This is achieved according to the invention in that the method of making an electrodynamic transducer as described above is characterized by the features defined in the characterizing portion of claim 1. In previously known transducers the diaphragms are always preshaped before assembling the transducer. Moreover most previously known transducers were assembled from a large number of parts involving a series of critical tolerances. This made manufacturing of such transducers very difficult resulting in an non-acceptable high number of unacceptably high number of unsatisfactory assemblies. Furthermore, in all known transducers the preshaped diaphragm is only clamped to a carrier ring or the like, but such procedure is not possbile with the small size transducer of the present invention because of the risk of eccentricity.

The improved sensitivity is achieved because this structure provides a very precise centering of the coil in the annular slit which can therefore be made very narrow so that the losses in the magnet circuit will be relatively small and the sensitivity great. The precise centering of the coil in the annular slit is obtained in that the diaphragm is fixed to the carrier ring before forming the diaphragm and fixing the coil to the diaphragm, and that the carrier ring, which is connected to the coil via the diaphragm, is automatically centered very precisely with respect to the slit between the pole shoes by the engagement of the inwardly facing, cylindrical face of the carrier ring with the outwardly facing, cylindrical face of the outer pole shoe.

In the previously known electrodynamic transducers it was necessary to pass the ends or supply lines of the coil out through apertures or holes in a surrounding casing. Such process does not easily lend itself to an automatic production line.

A feature of the method according to the present invention is that in a step prior to the third station for making the coil-diaphragm part, the coil fitted on the guide templet is terminated by connecting the coil leads to coil terminals also being fitted to the guide templet, whereupon in the third station the coil terminals are secured to the carrier ring by pressing their ends into apertures in the carrier ring.

A further feature by which the process may be further automated is that the connection between the coil leads and the coil terminals is facilitated by fitting the coil terminans to a displacable part of the guide templet, which part may be temporarily displaced to allow dip soldering of the connection prior to securing the terminals to the carrier ring in the third station.

There is obtained a simplified mounting of the coil supply lines which are merely to be fitted into grooves in the carrier ring. These grooves may then be suitably closed over the coil supply lines, e.g. in that casing part surrounding the magnet system has projections opposite the grooves.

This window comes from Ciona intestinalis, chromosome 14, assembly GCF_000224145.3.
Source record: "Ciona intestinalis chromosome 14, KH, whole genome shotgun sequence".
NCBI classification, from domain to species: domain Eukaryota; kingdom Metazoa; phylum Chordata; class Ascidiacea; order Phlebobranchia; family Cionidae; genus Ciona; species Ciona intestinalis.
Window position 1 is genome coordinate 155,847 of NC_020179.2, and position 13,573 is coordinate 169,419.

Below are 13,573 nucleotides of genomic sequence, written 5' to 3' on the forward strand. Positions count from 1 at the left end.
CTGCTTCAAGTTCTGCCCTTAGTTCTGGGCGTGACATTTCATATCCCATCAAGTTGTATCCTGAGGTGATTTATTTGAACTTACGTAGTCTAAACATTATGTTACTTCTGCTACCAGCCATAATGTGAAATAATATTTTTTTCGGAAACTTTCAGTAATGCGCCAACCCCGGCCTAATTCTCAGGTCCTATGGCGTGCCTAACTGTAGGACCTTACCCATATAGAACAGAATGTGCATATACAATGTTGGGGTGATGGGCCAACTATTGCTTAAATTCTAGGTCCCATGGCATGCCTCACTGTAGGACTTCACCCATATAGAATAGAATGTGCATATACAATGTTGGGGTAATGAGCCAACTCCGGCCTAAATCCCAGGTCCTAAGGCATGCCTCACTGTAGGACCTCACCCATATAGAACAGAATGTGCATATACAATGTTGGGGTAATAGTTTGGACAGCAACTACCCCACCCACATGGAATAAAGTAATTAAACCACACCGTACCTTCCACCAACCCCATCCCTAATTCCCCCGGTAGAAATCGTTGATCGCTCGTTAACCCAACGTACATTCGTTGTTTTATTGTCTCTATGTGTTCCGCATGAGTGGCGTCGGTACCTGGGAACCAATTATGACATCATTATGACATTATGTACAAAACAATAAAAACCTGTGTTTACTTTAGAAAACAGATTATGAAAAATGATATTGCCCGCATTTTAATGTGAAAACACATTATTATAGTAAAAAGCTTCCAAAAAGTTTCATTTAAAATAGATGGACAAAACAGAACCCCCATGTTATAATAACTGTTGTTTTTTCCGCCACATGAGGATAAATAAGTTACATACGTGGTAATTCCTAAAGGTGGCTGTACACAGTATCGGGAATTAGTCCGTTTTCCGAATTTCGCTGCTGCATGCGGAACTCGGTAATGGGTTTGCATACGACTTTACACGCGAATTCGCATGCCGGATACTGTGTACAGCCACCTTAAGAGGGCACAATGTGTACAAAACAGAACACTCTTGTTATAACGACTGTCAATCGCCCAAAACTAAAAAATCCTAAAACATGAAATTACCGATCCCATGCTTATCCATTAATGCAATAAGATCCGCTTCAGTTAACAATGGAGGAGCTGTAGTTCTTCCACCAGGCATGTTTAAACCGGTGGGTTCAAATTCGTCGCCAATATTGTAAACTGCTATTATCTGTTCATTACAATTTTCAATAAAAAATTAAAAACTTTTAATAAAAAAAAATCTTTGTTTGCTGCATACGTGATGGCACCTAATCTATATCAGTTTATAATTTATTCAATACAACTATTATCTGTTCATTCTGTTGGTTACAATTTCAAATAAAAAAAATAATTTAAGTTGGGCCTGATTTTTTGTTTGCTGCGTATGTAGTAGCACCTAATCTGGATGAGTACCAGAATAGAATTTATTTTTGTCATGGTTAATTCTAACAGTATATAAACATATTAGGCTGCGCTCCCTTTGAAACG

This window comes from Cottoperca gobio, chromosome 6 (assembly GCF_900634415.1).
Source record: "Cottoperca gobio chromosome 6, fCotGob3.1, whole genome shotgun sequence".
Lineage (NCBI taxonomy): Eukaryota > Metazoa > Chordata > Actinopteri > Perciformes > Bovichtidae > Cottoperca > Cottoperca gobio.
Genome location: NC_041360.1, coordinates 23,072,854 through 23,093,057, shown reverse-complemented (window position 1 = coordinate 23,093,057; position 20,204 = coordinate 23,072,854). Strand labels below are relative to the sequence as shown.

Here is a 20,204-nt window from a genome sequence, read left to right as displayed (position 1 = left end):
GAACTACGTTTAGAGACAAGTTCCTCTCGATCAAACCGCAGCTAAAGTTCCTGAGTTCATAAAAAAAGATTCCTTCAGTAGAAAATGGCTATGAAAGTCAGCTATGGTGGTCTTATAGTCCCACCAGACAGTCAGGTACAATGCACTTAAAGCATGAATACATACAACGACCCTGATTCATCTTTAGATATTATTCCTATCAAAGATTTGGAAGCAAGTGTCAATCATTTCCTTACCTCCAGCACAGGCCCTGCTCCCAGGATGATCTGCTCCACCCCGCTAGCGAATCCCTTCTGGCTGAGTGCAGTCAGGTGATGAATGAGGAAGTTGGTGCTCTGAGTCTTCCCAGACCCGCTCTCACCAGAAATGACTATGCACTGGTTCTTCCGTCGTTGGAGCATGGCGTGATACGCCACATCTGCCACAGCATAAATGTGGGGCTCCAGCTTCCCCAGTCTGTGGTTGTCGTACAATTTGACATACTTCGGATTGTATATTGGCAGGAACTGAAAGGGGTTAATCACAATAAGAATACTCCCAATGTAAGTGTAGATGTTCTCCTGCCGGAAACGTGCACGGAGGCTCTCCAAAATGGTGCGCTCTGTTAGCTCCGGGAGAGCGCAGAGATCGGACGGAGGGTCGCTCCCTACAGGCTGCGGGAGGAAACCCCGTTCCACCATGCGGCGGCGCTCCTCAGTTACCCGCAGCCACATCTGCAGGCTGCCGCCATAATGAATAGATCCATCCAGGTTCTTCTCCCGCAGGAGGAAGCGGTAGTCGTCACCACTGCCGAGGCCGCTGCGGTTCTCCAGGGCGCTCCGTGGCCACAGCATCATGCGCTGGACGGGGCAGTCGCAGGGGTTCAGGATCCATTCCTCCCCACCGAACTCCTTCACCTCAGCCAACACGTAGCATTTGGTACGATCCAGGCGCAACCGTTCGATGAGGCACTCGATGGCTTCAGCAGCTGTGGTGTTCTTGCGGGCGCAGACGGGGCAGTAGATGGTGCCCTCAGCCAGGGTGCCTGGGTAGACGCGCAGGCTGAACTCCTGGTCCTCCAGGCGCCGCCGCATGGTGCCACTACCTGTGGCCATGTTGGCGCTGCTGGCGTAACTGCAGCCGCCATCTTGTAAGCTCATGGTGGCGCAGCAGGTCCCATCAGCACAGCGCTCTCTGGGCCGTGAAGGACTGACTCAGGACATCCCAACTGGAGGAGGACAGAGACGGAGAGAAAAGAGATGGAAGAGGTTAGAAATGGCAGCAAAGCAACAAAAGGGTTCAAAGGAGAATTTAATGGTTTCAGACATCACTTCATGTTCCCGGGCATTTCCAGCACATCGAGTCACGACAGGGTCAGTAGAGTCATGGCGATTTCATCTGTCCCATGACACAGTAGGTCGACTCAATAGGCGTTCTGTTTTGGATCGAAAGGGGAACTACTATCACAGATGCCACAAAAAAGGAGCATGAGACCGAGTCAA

A desired frequency characteristic can be provided in an electrodynamic transducer by means of suitable acoustic resistors of filters consisting of apertures which connect a space on the side of the magnets facing away from the diaphragm with the space between the diaphragm and the magnets. These apertures are filled with a suitably porous filter material. If this filter material were to be avoided the apertures would have to be made so small that it would be an extremely difficult process in terms of manufacturing.

In DE-AS No. 2.206.093 and DE-OS No. 2.322.475 there are provided an annular slit of a small cross sectional area corresponding to said acoustic resistors. Precisely the constituent parts' precise mutual centering allows the projections of the casing to be fitted in the hole of the carrier ring to thereby make the cross sectional aream of the slit sufficiently small. Elevations serve to additionally center the projection in the hole.

It is, however, proven that for acoustic resistor apertures in the form of annular or otherwise shaped slits the tolerance of the equivalent self-induction is undesirably high. The ideal crossection of the apertures is a circular hole and since sufficiently small holes are extremely difficult to make, these aperture resistors are in accordance with a feature of this invention simulated by pin shaped projection being integral part(s) of the casing unit and having substantially circular crossection, which are adapted to be closely fitted (inscribed) within a corresponding number of square crossectional holes in the carrier ring.

Above mentioned and other features and objects of the present invention will be clearly understood from the following detailed description of an embodiment of an electrodynamic transducer made in accordance with the process, taken in conjunction with the drawings, where:

FIGS. 1, 1A and 1B show the assembly of the magnet part of the transducer,

FIGS. 2, 2A and 2B show the assembly of the coil-diaphragm part of the transducer,

FIGS. 3, 3A and 3B show the assembly of the transducer constituted by the two parts shown in FIGS. 1 and 2, while

FIG. 3c shows an enlarged view of a cut C--C of FIG. 3A, and FIGS. 4A and 4B show machine tools used to perform the method according to the present invention, while